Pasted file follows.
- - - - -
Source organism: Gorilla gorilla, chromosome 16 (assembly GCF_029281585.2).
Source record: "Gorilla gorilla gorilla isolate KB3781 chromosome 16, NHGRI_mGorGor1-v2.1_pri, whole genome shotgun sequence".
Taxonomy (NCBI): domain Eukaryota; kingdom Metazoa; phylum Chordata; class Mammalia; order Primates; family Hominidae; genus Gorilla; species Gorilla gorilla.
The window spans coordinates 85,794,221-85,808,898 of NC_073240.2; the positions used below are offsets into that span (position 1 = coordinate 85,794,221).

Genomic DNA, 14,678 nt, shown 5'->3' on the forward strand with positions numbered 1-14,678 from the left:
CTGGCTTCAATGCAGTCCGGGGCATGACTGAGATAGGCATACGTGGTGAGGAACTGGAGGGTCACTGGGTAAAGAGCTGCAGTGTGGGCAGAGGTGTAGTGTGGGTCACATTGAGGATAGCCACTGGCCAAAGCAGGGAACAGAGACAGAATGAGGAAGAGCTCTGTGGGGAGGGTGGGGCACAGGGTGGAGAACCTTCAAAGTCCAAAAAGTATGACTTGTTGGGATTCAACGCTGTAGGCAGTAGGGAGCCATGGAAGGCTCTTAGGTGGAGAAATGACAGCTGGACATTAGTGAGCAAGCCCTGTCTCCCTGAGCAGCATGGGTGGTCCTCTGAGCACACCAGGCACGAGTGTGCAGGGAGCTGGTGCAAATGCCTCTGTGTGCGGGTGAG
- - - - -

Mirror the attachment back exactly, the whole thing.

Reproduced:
Source organism: Gorilla gorilla, chromosome 16 (assembly GCF_029281585.2).
Source record: "Gorilla gorilla gorilla isolate KB3781 chromosome 16, NHGRI_mGorGor1-v2.1_pri, whole genome shotgun sequence".
Taxonomy (NCBI): domain Eukaryota; kingdom Metazoa; phylum Chordata; class Mammalia; order Primates; family Hominidae; genus Gorilla; species Gorilla gorilla.
The window spans coordinates 85,794,221-85,808,898 of NC_073240.2; the positions used below are offsets into that span (position 1 = coordinate 85,794,221).

Genomic DNA, 14,678 nt, shown 5'->3' on the forward strand with positions numbered 1-14,678 from the left:
CTGGCTTCAATGCAGTCCGGGGCATGACTGAGATAGGCATACGTGGTGAGGAACTGGAGGGTCACTGGGTAAAGAGCTGCAGTGTGGGCAGAGGTGTAGTGTGGGTCACATTGAGGATAGCCACTGGCCAAAGCAGGGAACAGAGACAGAATGAGGAAGAGCTCTGTGGGGAGGGTGGGGCACAGGGTGGAGAACCTTCAAAGTCCAAAAAGTATGACTTGTTGGGATTCAACGCTGTAGGCAGTAGGGAGCCATGGAAGGCTCTTAGGTGGAGAAATGACAGCTGGACATTAGTGAGCAAGCCCTGTCTCCCTGAGCAGCATGGGTGGTCCTCTGAGCACACCAGGCACGAGTGTGCAGGGAGCTGGTGCAAATGCCTCTGTGTGCGGGTGAG